So if you take anything back with you to your workplace, take the idea that it’s time to stop putting ridiculous requirements on your job descriptions. Challenge your hiring managers on their desire for degrees, certifications, and years of experience. Point-factoring isn’t how we do comp anymore – it shouldn’t dictate how you define a job. If you don’t push back, if you don’t consider potential and growth, you risk missing out on some incredible hires.

Go out there and find your Sam. And prepare to be amazed.

 
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Posted by on June 23, 2017 in Conference Posts

 

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The power of connection

After Day Two of the WorkHuman conference, I’m struck by how many people have walked up to me and said, “I wanted to meet you! We tweet at each other all the time!”

And the other person is right! We totally tweet at each other all the time. And we laugh together. And we end up having a lot in common, or many not that many things in common, but at least we get each other’s movie references…which totally counts.

I’ve gotten to meet so many fantastic people I’ve only known online – like Tamara Rasberry (my sister-cousin) – or reconnect with people I see only sporadically at conferences – like the Canadian contingent of Bonni Titgemeyer, Pam Ross, Kristen Harcourt, and Rob Caswell. And of course, I get to see the incomparable Victorio Milian (but I didn’t bring the good camera!). This is just a short list of the amazing people I connected with at this conference.

All around me, I saw people meet, engage in meaningful conversation, realize they “know” each other from social media, and share a good laugh. To me, this reaffirms that connection – no matter how it’s made – is a powerful thing.

I firmly believe I wouldn’t have the opportunities I have now without my online community of friends. I have built friendships over Twitter and Facebook without having to meet the person face to face. And I don’t feel like these connections are any less powerful or meaningful than ones that would have been made at a networking event in my hometown. I even had a chance to meet Adam Grant face to face because of online interactions we’ve shared. (I try not to fangirl too much, but this was DEFINITELY a highlight of the conference.)

So my point is this – don’t discount a connection you make, no matter how virtual it may be. Cultivate your relationships if they are meaningful to you…even if it’s long distance or online or both. You ARE building relationships, even if you don’t have a chance to see that other person for another 12 months. The power of those connections don’t fade. In fact, they may grow stronger because you appreciate just how special they can be.

If I had a chance to connect with you in real life – THANK YOU! If I didn’t have a chance to meet you, but we connected online – THANK YOU! Let’s make these connections count.

Because THAT’S what it means to “work human.”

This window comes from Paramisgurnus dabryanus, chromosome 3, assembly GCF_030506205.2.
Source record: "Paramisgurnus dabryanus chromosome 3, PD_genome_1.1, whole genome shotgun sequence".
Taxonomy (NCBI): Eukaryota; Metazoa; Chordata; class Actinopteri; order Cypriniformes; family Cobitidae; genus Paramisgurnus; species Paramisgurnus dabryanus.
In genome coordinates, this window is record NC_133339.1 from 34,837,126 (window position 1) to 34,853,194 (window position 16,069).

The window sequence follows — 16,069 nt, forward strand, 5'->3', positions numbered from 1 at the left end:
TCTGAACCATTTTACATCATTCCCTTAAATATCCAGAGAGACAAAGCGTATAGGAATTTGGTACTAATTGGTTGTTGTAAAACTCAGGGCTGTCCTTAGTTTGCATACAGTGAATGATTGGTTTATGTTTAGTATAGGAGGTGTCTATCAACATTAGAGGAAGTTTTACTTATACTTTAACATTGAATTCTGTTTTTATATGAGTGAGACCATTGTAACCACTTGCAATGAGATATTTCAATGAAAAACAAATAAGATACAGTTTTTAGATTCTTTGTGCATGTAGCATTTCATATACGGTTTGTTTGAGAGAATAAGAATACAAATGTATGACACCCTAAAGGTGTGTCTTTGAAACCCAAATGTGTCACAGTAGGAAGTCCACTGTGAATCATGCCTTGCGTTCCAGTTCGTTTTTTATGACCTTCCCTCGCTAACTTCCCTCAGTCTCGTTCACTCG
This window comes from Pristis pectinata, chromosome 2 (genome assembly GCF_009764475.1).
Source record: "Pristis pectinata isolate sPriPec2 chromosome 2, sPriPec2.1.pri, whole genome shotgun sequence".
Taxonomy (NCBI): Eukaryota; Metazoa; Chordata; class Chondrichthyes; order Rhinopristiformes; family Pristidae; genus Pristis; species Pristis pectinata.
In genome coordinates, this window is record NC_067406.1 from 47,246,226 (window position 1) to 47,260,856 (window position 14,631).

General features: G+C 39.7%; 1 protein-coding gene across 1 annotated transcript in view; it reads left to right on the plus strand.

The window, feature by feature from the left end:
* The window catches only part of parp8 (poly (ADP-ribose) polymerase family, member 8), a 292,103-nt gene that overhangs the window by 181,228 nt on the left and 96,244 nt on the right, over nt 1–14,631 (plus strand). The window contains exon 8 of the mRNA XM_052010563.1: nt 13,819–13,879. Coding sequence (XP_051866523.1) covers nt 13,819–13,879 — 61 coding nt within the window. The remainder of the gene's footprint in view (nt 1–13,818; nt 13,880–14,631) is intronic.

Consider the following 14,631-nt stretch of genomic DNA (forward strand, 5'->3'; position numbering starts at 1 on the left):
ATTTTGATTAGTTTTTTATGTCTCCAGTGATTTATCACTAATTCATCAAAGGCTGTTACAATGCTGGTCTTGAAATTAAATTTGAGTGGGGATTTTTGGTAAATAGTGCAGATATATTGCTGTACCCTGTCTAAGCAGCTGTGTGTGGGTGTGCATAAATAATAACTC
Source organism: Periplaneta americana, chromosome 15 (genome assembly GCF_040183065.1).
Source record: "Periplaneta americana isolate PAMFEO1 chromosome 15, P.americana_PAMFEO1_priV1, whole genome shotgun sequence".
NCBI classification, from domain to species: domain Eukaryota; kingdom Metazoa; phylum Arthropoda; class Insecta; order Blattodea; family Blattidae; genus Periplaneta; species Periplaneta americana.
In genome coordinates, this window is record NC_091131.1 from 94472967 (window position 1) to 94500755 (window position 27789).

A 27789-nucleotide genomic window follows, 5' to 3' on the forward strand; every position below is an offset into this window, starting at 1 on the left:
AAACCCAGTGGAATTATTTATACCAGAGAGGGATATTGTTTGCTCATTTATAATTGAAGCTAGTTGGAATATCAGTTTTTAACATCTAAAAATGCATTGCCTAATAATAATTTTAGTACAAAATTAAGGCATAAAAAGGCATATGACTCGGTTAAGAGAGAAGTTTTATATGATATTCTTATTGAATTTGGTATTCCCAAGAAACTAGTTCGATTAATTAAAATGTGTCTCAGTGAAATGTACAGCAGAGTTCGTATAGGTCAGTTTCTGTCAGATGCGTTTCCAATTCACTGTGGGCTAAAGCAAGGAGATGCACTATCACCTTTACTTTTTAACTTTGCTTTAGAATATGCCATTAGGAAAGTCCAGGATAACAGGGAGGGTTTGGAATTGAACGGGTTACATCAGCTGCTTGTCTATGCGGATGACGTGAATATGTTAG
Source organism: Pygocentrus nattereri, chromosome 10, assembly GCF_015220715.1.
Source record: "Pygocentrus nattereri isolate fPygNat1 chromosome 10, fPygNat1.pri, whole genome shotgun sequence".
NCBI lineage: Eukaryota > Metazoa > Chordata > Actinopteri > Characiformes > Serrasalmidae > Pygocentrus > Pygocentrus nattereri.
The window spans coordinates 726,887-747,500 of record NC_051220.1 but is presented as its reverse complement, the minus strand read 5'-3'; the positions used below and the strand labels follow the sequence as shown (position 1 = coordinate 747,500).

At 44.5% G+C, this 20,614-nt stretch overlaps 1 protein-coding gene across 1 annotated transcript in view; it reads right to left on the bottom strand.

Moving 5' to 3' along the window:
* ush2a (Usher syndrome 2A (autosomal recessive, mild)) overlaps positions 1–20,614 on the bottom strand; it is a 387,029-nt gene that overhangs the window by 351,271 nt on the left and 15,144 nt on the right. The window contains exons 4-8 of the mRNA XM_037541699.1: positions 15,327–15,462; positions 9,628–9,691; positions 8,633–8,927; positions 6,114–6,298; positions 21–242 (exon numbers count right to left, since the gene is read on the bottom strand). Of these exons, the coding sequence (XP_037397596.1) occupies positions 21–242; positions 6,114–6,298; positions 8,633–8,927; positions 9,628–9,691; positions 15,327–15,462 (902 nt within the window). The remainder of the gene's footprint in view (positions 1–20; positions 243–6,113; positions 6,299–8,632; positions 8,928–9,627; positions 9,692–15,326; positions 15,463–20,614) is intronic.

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Posted by on June 1, 2017 in Personal Development

 

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Gratitude – it might be enough

I am attending the WorkHuman conference in Phoenix, AZ this week. This is the third year in a row I’ve had the opportunity to be a part of this conference, and I like it because its focus is less on “how to” and more on “why.” The conference organizers try to find speakers and keynotes who align with the message of rewards, recognition, and living one’s authentic self – a phrase a few years ago I would have snorted at. Actually…I do still kind of snort because the word is overused, but in today’s world of social media with increasing pressure to put on a good public life while struggling in private, I think the message is valid.

In yesterday’s opening session on the big stage, we watched a Q&A with Chaz Bono, a transgendered individual who knew from an early age he didn’t fit the female body he was born into. His story is rather well documented – being the child of celebrities must have compounded the challenges of dealing with these feelings of “different” – and he was open about the challenges he faced with substance abuse. Chaz shared he was 13 years clean and sober, an impressive accomplishment for anyone.

Chaz has refocused his efforts to make a living as an actor (including a secret project he can’t talk about…mysterious!) but continues to use his celebrity to support people (including kids) who are going through the emotions of transitioning and to help them understand they are not alone.

There were a lot of powerful messages in Chaz Bono’s Q&A, but one stood out to me. He was telling the story of going through his journey to sobriety and shared the advice a mentor gave him. The key to sobriety and not relapsing, this person said, was GRATITUDE. Be grateful for what you have, and you won’t dare relapse.

Now, not all of us struggle with substance abuse. But we are human beings who go through life with one burden or another. We may wallow in self pity. We may think life isn’t fair. We may dream about the next big thing without paying attention to what we have RIGHT NOW.

All of this got me thinking…am I grateful? Do I practice gratitude?

If I’m honest with myself, I would say…sort of. I do have a tendency to dwell on things. As an affirmed introvert, I internalize a lot of things, turning it over and over in my mind, wearing out my thoughts like a well-handled piece of paper. This can be an addictive way to live – stress and anxiety can be comforting because there is little accountability to act on things. And it’s easier to be stressed and anxious when you think you don’t deserve what you have.